ORIGIN OF “ELGIN” – In the late 1800s, a locally-born child named “Elgine Herold” was killed by snakebite near the Palmiet River. Her distraught father named the area of land “Elgin” in his daughter’s memory, with support from other locals.
Two main events caused this name eventually to be used for the entire valley. Firstly, when the earliest railway was built through the area, it was found that this plot of land was the most suitable for a railway station, and the station was consequently also named “Elgin”. For decades, this station provided the main connection between the people and produce of the valley, and the outside world. The name therefore became known around the world due to Elgin’s famous agricultural produce. Secondly, two young brothers had bought a small plot of land here named “Glen Elgin” in 1903, where they grew vegetables. The Molteno brothers were partially responsible for revolutionising the region’s deciduous farming industry and, in an unusual move in the 1950s, they ordered that their vast “Glen Elgin” farming enterprise was to be divided up and returned “…to Elgin’s farmworkers and inhabitants for their own use.”The name “Elgin” thereby gained a certain significance, as the name by which some of the region’s land first began to be shared with the majority. (https://en.wikipedia.org/wiki/Elgin,_Western_Cape)
GEOGRAPHY OF ELGIN VALLEY
Elgin is situated close to the Southern Cape Coast between Sir Lowry’s Pass in the south east (outside Somerset West) to Bot River (en route to Hermanus) and Villiersdorp to the north west in the Overberg region. It is about 70km east of Cape Town, just beyond the Hottentots Holland mountain range and is centred around the village of Grabouw.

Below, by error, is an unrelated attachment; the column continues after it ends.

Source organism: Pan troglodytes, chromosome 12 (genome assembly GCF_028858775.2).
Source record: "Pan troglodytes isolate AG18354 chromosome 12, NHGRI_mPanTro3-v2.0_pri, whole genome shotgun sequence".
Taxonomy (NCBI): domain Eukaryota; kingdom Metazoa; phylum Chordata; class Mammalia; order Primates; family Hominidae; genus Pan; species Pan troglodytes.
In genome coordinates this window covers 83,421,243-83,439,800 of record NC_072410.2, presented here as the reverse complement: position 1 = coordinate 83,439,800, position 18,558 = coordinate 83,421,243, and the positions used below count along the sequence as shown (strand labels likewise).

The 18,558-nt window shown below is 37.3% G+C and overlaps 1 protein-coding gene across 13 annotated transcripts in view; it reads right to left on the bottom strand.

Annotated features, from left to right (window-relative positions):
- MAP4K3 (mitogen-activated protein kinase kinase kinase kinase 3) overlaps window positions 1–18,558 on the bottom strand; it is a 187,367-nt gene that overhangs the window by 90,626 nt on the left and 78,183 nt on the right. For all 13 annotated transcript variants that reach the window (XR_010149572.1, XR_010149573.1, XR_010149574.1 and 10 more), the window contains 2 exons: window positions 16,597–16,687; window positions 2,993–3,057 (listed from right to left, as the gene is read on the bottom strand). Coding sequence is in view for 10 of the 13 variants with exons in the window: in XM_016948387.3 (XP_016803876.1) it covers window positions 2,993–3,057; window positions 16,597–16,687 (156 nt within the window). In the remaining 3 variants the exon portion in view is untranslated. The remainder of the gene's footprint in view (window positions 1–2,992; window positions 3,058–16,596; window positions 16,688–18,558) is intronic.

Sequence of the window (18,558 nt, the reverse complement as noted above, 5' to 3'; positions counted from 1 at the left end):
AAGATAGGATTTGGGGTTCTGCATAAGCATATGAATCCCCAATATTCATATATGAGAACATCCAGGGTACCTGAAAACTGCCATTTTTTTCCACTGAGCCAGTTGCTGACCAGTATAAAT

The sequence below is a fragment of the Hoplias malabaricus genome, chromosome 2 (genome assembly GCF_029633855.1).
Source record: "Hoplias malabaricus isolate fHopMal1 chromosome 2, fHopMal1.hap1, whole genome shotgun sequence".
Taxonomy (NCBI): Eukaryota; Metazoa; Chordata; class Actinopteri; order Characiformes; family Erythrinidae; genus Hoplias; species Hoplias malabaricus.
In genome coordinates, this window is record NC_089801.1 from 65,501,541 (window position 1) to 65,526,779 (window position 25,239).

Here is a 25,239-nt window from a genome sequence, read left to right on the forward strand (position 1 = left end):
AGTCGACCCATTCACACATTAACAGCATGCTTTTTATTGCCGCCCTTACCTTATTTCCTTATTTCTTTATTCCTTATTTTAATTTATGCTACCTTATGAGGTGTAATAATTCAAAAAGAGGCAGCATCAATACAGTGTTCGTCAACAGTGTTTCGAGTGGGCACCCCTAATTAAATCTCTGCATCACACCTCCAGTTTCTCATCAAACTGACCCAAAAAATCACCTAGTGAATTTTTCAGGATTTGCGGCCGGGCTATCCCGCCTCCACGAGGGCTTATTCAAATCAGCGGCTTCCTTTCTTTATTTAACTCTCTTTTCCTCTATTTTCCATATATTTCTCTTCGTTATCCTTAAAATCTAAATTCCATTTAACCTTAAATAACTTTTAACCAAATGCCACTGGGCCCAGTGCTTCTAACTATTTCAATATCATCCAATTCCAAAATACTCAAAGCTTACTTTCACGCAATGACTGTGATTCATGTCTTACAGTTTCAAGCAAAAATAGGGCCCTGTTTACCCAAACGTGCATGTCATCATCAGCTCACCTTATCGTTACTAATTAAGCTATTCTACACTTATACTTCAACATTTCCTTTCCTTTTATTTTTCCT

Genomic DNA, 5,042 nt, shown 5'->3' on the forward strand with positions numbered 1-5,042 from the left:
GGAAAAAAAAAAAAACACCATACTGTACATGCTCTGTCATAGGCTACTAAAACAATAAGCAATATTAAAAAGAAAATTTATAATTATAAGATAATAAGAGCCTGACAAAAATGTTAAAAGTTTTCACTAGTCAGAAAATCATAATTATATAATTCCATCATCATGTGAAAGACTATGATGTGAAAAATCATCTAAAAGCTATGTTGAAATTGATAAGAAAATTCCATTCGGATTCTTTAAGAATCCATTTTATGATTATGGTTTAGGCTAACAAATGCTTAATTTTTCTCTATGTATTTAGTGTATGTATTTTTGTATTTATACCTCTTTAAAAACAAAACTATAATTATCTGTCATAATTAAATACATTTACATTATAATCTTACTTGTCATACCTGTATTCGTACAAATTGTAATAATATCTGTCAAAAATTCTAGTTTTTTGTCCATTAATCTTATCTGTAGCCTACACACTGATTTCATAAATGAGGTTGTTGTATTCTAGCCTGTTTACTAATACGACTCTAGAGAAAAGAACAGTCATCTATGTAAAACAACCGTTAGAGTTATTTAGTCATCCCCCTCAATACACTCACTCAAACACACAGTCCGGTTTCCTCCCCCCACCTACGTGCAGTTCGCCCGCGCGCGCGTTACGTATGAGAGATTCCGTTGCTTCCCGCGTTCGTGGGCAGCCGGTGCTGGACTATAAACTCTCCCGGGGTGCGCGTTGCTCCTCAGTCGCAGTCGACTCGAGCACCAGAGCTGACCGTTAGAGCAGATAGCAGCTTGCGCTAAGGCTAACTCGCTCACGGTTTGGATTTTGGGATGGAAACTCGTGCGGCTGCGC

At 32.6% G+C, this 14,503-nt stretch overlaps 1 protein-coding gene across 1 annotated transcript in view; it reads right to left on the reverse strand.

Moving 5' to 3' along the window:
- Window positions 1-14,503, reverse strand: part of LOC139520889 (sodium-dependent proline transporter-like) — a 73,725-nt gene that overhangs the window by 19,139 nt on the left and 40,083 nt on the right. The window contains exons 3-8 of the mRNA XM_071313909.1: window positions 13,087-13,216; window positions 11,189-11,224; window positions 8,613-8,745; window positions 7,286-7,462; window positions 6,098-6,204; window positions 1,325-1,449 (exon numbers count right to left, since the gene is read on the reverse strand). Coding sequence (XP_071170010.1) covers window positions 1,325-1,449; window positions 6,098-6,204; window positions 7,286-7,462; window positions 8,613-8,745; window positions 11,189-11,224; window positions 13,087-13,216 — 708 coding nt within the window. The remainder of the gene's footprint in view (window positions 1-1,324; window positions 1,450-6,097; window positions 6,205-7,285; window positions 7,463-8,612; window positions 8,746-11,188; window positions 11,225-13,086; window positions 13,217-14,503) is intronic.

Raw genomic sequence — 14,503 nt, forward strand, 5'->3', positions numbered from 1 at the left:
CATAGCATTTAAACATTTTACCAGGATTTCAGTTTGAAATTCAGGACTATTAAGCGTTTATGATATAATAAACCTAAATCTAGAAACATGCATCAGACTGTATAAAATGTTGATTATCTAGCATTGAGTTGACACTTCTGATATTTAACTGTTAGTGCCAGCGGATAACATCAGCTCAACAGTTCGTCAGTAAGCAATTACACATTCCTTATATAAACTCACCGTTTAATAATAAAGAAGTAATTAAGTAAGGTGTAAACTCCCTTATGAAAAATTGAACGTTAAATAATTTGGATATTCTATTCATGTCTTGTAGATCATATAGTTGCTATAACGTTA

The Elgin Valley topography is bowl-shaped and elevated from 350m to 500m above sea level and is totally surrounded by a rim of rugged mountains that form part of the Kogelberg Biosphere Reserve, a World Heritage Site. It is the 4th highest altitude in South Africa and lies approximately 20 km away from the Atlantic Ocean with its cold Benguela current. The prevailing south easterly wind brings cool, maritime air into the Valley bowl and is trapped under an almost permanent cloud cover that keeps the average temperatures cooler than the rest of the wine growing region.
CLIMATE OF ELGIN VALLEY
SOIL OF ELGIN VALLEY
The varieties best suited to cool climate like Sauvignon Blanc, Chardonnay, Riesling and Pinot Noir are usually grown on east facing slopes with morning sunlight while the more robust reds like Merlot and Syrah require warm afternoon west facing slopes to ripen completely.
Vines grown in cool climate Elgin are generally harvested 3 weeks to a month after Stellenbosch and Paarl.
After spending many years focusing on Pinot from every site in the Western Cape, from Stellenbosch to the Outeniqua Mountains, it was clear that the Elgin Valley was the place that best suited the style of wines that we liked to create. Given the threat of global warming on our craft, it seems more and more likely that cool climates are necessary to produce wines of finesse, purity and vibrancy. Most of the attention is on ‘farming for flavour’ where vineyard husbandry is the focus.